Senior Spotlight: Maggie Kusar


Maggie Kusar.

She has done it all.

From being in the Honors program to singing in choir, copy editing for the Decurtarian to participating in Gregory’s tap dance group. She has quite literally taken advantage of every opportunity possible in her undergraduate years at Millikin.

And she has thrived.

Originally a Theatre major, Kusar came to Millikin on recommendation from a student she met during a community theatre show; “‘If you’re thinking about theatre for college, you should check out Millikin.’”

However, after only three semesters in the program, Kusar realized that theatre wasn’t for her.

“I loved theatre, but I didn’t want to do it for a career.” Kusar knew that she wouldn’t be able to survive in the industry while remaining true to herself and her values.

And thus began her journey, as Dr. Magagna would say, “to the dark side.”

Kusar has always been a good writer, and yet regardless of that, never wanted to publish her own work. Instead, she found herself gravitating toward the publishing and editing side of the English major.

While working an internship with Dr. Bates editing Decatur Magazine and Rhetoric Review, the skills gleaned from those experiences truly opened up opportunities Kusar hadn’t realized were possible in the English field.

With this newfound love of editing, she took her recently acquired skills and ran with them. And they have continued blossoming ever since.

Kusar’s copy editing repertoire doesn’t stop with magazines, though. In her last semester as an undergraduate, she has stepped up to work for the Decurtarian, Millikin’s student run newspaper, as both a copyeditor and a writer. She is also co-editor of Critical Storytelling Through the Pandemic, a student-edited and written anthology, and has spent dozens of hours thoroughly reading through every submission, ordering the pieces to tell a story, all while taking great care to keep the voice of the writer forefront within each piece.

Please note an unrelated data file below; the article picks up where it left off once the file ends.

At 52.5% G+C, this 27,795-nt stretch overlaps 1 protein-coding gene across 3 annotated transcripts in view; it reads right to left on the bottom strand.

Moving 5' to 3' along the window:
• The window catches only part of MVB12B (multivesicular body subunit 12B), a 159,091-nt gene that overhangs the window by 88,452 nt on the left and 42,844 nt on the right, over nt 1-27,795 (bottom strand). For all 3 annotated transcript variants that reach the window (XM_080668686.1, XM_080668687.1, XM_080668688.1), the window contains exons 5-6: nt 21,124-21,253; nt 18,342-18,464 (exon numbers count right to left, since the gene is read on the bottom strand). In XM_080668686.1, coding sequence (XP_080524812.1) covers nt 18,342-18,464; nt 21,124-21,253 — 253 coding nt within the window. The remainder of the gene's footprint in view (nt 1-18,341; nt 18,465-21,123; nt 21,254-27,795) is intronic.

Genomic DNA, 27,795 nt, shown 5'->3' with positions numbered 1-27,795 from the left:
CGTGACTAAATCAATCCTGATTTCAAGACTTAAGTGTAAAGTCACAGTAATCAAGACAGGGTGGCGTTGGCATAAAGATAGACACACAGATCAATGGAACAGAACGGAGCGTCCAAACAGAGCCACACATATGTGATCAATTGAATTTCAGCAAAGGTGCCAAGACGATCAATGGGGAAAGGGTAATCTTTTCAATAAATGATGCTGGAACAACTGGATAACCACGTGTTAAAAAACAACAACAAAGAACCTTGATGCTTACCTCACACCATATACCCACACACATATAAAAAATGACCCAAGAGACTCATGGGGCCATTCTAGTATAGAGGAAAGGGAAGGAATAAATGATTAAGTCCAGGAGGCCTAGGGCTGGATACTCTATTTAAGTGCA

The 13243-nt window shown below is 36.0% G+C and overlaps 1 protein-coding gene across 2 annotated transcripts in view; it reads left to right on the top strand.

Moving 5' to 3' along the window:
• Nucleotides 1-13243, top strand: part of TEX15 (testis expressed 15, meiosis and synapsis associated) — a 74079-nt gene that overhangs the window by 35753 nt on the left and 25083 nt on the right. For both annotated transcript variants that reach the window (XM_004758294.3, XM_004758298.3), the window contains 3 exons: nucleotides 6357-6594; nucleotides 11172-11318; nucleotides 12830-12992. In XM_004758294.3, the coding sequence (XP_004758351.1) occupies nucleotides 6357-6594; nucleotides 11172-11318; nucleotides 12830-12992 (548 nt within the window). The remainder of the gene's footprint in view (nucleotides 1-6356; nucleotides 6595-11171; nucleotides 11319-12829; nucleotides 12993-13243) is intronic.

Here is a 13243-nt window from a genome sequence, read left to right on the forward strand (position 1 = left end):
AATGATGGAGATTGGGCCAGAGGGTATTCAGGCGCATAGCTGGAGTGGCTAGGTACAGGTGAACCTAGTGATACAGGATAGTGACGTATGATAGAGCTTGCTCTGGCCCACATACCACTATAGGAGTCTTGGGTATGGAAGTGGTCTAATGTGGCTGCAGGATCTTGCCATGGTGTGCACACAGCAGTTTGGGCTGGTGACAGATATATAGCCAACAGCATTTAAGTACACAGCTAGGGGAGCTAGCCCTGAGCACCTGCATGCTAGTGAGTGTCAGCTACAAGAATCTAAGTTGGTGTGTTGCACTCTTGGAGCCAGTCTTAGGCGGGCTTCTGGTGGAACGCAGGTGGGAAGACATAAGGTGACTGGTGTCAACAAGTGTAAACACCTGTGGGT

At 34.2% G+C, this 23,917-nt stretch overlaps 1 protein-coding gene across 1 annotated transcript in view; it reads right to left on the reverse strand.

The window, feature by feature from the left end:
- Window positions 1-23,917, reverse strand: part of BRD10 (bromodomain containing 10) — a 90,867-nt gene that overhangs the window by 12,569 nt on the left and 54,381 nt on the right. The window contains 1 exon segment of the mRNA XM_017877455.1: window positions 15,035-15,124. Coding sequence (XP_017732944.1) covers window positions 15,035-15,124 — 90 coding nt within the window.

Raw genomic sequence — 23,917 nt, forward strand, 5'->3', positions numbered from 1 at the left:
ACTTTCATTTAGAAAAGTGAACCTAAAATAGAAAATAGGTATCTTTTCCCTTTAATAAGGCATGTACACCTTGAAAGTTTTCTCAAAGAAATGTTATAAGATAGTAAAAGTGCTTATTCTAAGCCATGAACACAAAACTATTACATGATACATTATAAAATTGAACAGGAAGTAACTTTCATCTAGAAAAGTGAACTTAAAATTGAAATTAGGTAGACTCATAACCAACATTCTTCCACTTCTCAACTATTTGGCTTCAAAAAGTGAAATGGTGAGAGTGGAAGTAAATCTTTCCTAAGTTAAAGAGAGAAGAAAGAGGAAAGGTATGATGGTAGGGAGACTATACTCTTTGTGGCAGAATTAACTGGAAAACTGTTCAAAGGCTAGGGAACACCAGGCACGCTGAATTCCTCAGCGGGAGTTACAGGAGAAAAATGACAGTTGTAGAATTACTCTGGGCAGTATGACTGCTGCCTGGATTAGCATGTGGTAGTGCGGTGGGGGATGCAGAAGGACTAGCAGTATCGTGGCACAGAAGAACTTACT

Kusar also has worked as a tutor in the Writing Center for three years, helping countless students find their confidence and voice by providing constructive feedback and posing thoughtful questions to problems that students encounter in the writing process.

One of her favorite projects she worked on at Millikin was editing a fellow student’s screenplay.

“It was for their capstone.” Kusar said. “It was different editing than I had been doing. It was more plot development and character-focused, rather than grammatical line editing or copy editing.”

She loved working alongside the writer, making certain that the characters were consistent throughout the screenplay and the plot made sense.

It was more developmental and creative; feeding into her past as someone who loved theatre, and she was able to incorporate her previous knowledge of it into the project.

“It made me realize that this is what I wanted to do.” Kusar said. “This is the field that I am happy in. This is the work I love doing.”

Not everyone has the opportunity to find what they have a passion for, let alone be able to make a living off of it. Fortunately for Kusar, her dream is to work in the publishing and editing industry. Specifically working alongside conservative companies with journalism as their specialty. And her prospects are looking bright.

“Writer-editor looks like it’s going to be a probable position in my future.” Kusar is more than excited to take on new opportunities and continue to grow as an individual through them.

“You always have more to learn.” Kusar said. “So ask the questions. Talk to people who have been in the profession longer than you have. Be willing to learn something new.”

Kusar fondly remembers when she was an amateur working in Blue Satellite Press, observing the upperclassmen and thinking about how experienced they were working with the letter press.

“I would look at the seniors and be like, ‘Oh my gosh, they know so much.’” Kusar said. “‘I want to be able to do that.’”

Working on printing notebooks for the Center for Entrepreneurship, Kusar realized that instead of looking up to her peers for guidance, she was the one who was the guide. The one setting the example. The cool upperclassman that she had once looked up to.

She was the leader, now.

“I realized that I had made it to that point.” Kusar said. It made her inexplicably happy to see how far she had come in such a short amount of time: from being the wide-eyed apprentice to a knowledgeable mentor.

Kusar has learned a lot over the past four years. Her willingness to step out of her comfort zone, take on new opportunities that come her way, and reap the benefits from those experiences has shaped her into an incredibly versatile and well-rounded person.

She has gained confidence in both her belief system and voice as an individual, and is no longer scared to speak out about what matters to her.

“People are going to hate me either way.” Kusar said. “So I might as well be true to my values and true to who I am as a person.”